- Having provisions or language which are out-of-date, especially when there have been some changes in the laws since the creation of the template.
- Not having a contingency plan like the “successor trustee,” wherein an alternate trustee gets assigned if needed.
- Using vague terms, especially regarding the distribution of investment of the assets.
- Not providing your trustee with enough discretionary authority or giving too much of it.
Legally, you aren’t required to consult with a lawyer when making a revocable living trust form, a land trust agreement, a living trust sample or any other type of trust agreement. But doing so will help you avoid legal issues. Consulting with a lawyer also ensures that everything you want the trust to fulfill happens.
Living Trust Forms
What is a revocable trust agreement?
All types of trust agreements are either irrevocable or revocable. For an irrevocable trust agreement, the trustor grants control and ownership of the property to the trustee. For this type of trust, the trustor no longer controls or owns the property which means that he can’t make any changes to it.
For a revocable trust, whether it’s a revocable living trust form or otherwise, the trustor retains control and ownership of the property. Therefore, he can change the terms, trustees, and the beneficiaries of the trust. Choosing the type of trust to create, whether it’s an irrevocable or revocable living trust form depends on your goals.
What is a land trust agreement?
A land trust agreement is a legal contract wherein the owner of the property transfers the title of the said property to a trustee. Usually, the owner of the property is the beneficiary of the agreement. He instructs the trustee in all matters related to the property’s management as written in the deed or agreement.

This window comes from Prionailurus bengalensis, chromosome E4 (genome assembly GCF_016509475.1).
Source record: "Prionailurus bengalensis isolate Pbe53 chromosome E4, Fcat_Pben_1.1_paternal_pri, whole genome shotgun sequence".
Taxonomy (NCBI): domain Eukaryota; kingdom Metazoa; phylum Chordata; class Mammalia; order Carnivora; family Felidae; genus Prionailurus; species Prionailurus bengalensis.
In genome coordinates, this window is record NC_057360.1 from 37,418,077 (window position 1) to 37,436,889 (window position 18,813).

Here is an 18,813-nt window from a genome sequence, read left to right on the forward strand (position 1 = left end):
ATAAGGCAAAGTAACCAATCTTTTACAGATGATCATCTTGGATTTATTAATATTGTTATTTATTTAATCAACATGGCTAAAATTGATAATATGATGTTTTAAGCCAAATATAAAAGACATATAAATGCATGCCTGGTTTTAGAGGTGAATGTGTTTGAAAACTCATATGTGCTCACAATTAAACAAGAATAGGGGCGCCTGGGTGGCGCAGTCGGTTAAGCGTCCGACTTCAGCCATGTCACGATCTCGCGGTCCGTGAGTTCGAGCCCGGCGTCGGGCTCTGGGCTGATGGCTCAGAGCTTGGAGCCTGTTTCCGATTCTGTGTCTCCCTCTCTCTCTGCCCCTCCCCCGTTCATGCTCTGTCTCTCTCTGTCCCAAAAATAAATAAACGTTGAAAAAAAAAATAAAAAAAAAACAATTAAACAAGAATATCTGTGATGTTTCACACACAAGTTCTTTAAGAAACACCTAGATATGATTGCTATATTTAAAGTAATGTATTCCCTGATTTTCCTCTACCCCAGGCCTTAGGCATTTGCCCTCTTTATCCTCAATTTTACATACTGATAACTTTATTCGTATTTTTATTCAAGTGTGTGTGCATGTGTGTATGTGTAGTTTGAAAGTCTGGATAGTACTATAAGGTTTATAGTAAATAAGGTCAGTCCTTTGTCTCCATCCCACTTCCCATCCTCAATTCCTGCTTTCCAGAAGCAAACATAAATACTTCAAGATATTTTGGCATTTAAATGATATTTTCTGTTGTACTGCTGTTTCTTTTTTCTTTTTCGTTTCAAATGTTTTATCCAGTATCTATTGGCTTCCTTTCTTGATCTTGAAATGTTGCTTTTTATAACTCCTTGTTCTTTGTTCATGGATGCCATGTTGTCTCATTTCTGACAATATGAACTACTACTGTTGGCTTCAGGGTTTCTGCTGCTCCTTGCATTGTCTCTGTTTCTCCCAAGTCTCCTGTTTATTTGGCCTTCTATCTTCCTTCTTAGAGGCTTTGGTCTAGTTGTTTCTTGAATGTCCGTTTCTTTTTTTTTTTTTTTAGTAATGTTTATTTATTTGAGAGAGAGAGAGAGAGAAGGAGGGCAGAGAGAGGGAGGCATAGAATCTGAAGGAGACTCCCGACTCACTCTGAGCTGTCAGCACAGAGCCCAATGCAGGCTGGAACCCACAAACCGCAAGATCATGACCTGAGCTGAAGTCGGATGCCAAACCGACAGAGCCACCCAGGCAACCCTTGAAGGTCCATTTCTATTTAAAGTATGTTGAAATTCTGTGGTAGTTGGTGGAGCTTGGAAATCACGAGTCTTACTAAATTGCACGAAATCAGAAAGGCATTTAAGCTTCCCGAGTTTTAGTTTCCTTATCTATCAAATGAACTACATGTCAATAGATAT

In a land trust agreement, the owner of the property maintains all of the rights which means that he can rent, sell or develop the said property. One huge benefit of a land trust agreement is that it grants anonymity to the owner of the property. This is because the name of the trust appears as the holder of the property in all of the public records.
Living Trust Templates
What to do if you lose or misplace your trust agreement?
A trust agreement is a type of instruction manual which contains details about how the trust operates. If you don’t have this document, you can’t make sure that your trust gets administered the way you want it to be. Even if your trustee or beneficiaries are members of your family, it’s better to have all of the terms in writing.
After creating the agreement, you must keep the original copy with you or have it copied and keep the copies with your other files. This is important, especially if you want to use it as a reference or make any changes to it while you’re still alive. Unfortunately, there are some cases when we end up losing or misplacing the trust agreement.
When the time comes and you need the document, but you don’t have it on-hand, what should you do? Here are a couple of suggestions for you:
- If you’re still in contact with the drafting attorney of the trust, then give him/her a call and request for a copy. But if the attorney is either retired or deceased, this might be very difficult.
- In some cases, investment advisors ask for a copy of the trust agreement when you open an account with them. In such a case, you may request a copy of the document from them.
- If you created a testamentary trust, try to find out who the administrator or executor was. Once you find out, contact the person. However, if this person has already died, you’re back at square one.
- If the decedent filed a gift tax return or a State or Federal Estate tax return, then you may obtain a copy of the document from the IRS. However, it’s not easy to request for such a document from this agency unless you have proof that you’re the trustee or the executor of the trust agreement.
- Speak to the accountant. Those who prepare taxes must have copies of Last Wills and trust agreement in their files.
- If you’ve considered all of these suggestions but you still haven’t obtained the document, you might have to petition the court so you can get officially appointed as a personal representative. To do this, you need the services of knowledgeable probate or trust attorney.
When it comes to trust agreements, remember that they’re not part of the public records. This means that you can’t just go to the local probate court and request for a copy of this document. The best (and easiest) thing for you to do is take care of your trust agreement once you’ve created, finalized, and made it official.